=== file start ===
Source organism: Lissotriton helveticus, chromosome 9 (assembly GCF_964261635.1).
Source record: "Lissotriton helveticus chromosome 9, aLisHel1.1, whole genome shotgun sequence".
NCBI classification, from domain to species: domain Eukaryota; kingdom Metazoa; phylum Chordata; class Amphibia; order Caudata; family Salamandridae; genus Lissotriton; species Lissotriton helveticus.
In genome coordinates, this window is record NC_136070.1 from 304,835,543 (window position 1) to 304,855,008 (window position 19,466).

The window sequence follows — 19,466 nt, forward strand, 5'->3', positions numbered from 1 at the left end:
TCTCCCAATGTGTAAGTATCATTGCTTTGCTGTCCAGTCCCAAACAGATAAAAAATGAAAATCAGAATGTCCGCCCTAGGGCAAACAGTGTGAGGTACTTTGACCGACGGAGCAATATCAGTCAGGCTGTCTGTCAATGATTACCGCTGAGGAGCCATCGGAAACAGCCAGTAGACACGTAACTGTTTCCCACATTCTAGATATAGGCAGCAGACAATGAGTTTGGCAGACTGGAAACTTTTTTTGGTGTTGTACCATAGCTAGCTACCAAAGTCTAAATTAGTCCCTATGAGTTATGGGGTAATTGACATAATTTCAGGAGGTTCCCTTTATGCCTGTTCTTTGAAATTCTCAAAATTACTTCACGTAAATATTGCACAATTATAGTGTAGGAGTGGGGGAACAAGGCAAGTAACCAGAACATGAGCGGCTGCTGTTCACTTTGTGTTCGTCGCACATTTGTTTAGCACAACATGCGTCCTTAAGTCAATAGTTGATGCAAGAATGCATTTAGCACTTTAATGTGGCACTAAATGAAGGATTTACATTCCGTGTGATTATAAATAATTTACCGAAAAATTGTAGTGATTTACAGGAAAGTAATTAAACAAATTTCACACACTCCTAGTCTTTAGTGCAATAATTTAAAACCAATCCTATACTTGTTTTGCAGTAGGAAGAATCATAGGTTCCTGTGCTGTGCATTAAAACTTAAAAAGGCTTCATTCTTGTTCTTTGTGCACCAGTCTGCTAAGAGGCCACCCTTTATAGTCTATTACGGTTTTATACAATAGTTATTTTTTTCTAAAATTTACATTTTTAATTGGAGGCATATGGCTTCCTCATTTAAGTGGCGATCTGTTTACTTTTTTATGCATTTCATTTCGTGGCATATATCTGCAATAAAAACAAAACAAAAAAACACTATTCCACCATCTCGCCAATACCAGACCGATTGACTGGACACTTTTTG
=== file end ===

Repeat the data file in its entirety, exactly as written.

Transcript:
Source organism: Lissotriton helveticus, chromosome 9 (assembly GCF_964261635.1).
Source record: "Lissotriton helveticus chromosome 9, aLisHel1.1, whole genome shotgun sequence".
NCBI classification, from domain to species: domain Eukaryota; kingdom Metazoa; phylum Chordata; class Amphibia; order Caudata; family Salamandridae; genus Lissotriton; species Lissotriton helveticus.
In genome coordinates, this window is record NC_136070.1 from 304,835,543 (window position 1) to 304,855,008 (window position 19,466).

The window sequence follows — 19,466 nt, forward strand, 5'->3', positions numbered from 1 at the left end:
TCTCCCAATGTGTAAGTATCATTGCTTTGCTGTCCAGTCCCAAACAGATAAAAAATGAAAATCAGAATGTCCGCCCTAGGGCAAACAGTGTGAGGTACTTTGACCGACGGAGCAATATCAGTCAGGCTGTCTGTCAATGATTACCGCTGAGGAGCCATCGGAAACAGCCAGTAGACACGTAACTGTTTCCCACATTCTAGATATAGGCAGCAGACAATGAGTTTGGCAGACTGGAAACTTTTTTTGGTGTTGTACCATAGCTAGCTACCAAAGTCTAAATTAGTCCCTATGAGTTATGGGGTAATTGACATAATTTCAGGAGGTTCCCTTTATGCCTGTTCTTTGAAATTCTCAAAATTACTTCACGTAAATATTGCACAATTATAGTGTAGGAGTGGGGGAACAAGGCAAGTAACCAGAACATGAGCGGCTGCTGTTCACTTTGTGTTCGTCGCACATTTGTTTAGCACAACATGCGTCCTTAAGTCAATAGTTGATGCAAGAATGCATTTAGCACTTTAATGTGGCACTAAATGAAGGATTTACATTCCGTGTGATTATAAATAATTTACCGAAAAATTGTAGTGATTTACAGGAAAGTAATTAAACAAATTTCACACACTCCTAGTCTTTAGTGCAATAATTTAAAACCAATCCTATACTTGTTTTGCAGTAGGAAGAATCATAGGTTCCTGTGCTGTGCATTAAAACTTAAAAAGGCTTCATTCTTGTTCTTTGTGCACCAGTCTGCTAAGAGGCCACCCTTTATAGTCTATTACGGTTTTATACAATAGTTATTTTTTTCTAAAATTTACATTTTTAATTGGAGGCATATGGCTTCCTCATTTAAGTGGCGATCTGTTTACTTTTTTATGCATTTCATTTCGTGGCATATATCTGCAATAAAAACAAAACAAAAAAACACTATTCCACCATCTCGCCAATACCAGACCGATTGACTGGACACTTTTTG